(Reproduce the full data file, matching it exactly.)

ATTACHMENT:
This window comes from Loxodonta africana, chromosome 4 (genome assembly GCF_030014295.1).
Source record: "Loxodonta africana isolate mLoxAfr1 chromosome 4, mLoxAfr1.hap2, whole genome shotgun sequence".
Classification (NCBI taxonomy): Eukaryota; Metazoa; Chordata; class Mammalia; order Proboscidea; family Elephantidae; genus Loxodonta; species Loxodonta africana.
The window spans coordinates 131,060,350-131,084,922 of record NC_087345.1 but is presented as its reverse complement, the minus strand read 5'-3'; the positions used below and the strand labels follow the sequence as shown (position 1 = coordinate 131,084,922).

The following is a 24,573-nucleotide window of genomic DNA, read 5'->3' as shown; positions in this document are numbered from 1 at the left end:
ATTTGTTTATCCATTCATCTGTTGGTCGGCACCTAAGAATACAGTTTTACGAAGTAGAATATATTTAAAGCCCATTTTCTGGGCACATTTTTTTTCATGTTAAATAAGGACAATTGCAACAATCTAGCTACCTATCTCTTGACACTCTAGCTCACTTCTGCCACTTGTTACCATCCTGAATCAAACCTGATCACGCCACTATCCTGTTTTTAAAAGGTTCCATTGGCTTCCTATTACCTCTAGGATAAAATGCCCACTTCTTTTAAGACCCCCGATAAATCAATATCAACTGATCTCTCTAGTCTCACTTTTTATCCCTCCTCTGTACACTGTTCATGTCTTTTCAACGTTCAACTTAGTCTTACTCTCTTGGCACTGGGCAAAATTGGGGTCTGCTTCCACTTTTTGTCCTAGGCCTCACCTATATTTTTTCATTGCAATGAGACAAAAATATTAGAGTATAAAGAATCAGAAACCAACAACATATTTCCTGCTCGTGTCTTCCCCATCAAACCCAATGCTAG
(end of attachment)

This window comes from Loxodonta africana, chromosome 4 (genome assembly GCF_030014295.1).
Source record: "Loxodonta africana isolate mLoxAfr1 chromosome 4, mLoxAfr1.hap2, whole genome shotgun sequence".
Classification (NCBI taxonomy): Eukaryota; Metazoa; Chordata; class Mammalia; order Proboscidea; family Elephantidae; genus Loxodonta; species Loxodonta africana.
The window spans coordinates 131,060,350-131,084,922 of record NC_087345.1 but is presented as its reverse complement, the minus strand read 5'-3'; the positions used below and the strand labels follow the sequence as shown (position 1 = coordinate 131,084,922).

The following is a 24,573-nucleotide window of genomic DNA, read 5'->3' as shown; positions in this document are numbered from 1 at the left end:
ATTTGTTTATCCATTCATCTGTTGGTCGGCACCTAAGAATACAGTTTTACGAAGTAGAATATATTTAAAGCCCATTTTCTGGGCACATTTTTTTTCATGTTAAATAAGGACAATTGCAACAATCTAGCTACCTATCTCTTGACACTCTAGCTCACTTCTGCCACTTGTTACCATCCTGAATCAAACCTGATCACGCCACTATCCTGTTTTTAAAAGGTTCCATTGGCTTCCTATTACCTCTAGGATAAAATGCCCACTTCTTTTAAGACCCCCGATAAATCAATATCAACTGATCTCTCTAGTCTCACTTTTTATCCCTCCTCTGTACACTGTTCATGTCTTTTCAACGTTCAACTTAGTCTTACTCTCTTGGCACTGGGCAAAATTGGGGTCTGCTTCCACTTTTTGTCCTAGGCCTCACCTATATTTTTTCATTGCAATGAGACAAAAATATTAGAGTATAAAGAATCAGAAACCAACAACATATTTCCTGCTCGTGTCTTCCCCATCAAACCCAATGCTAG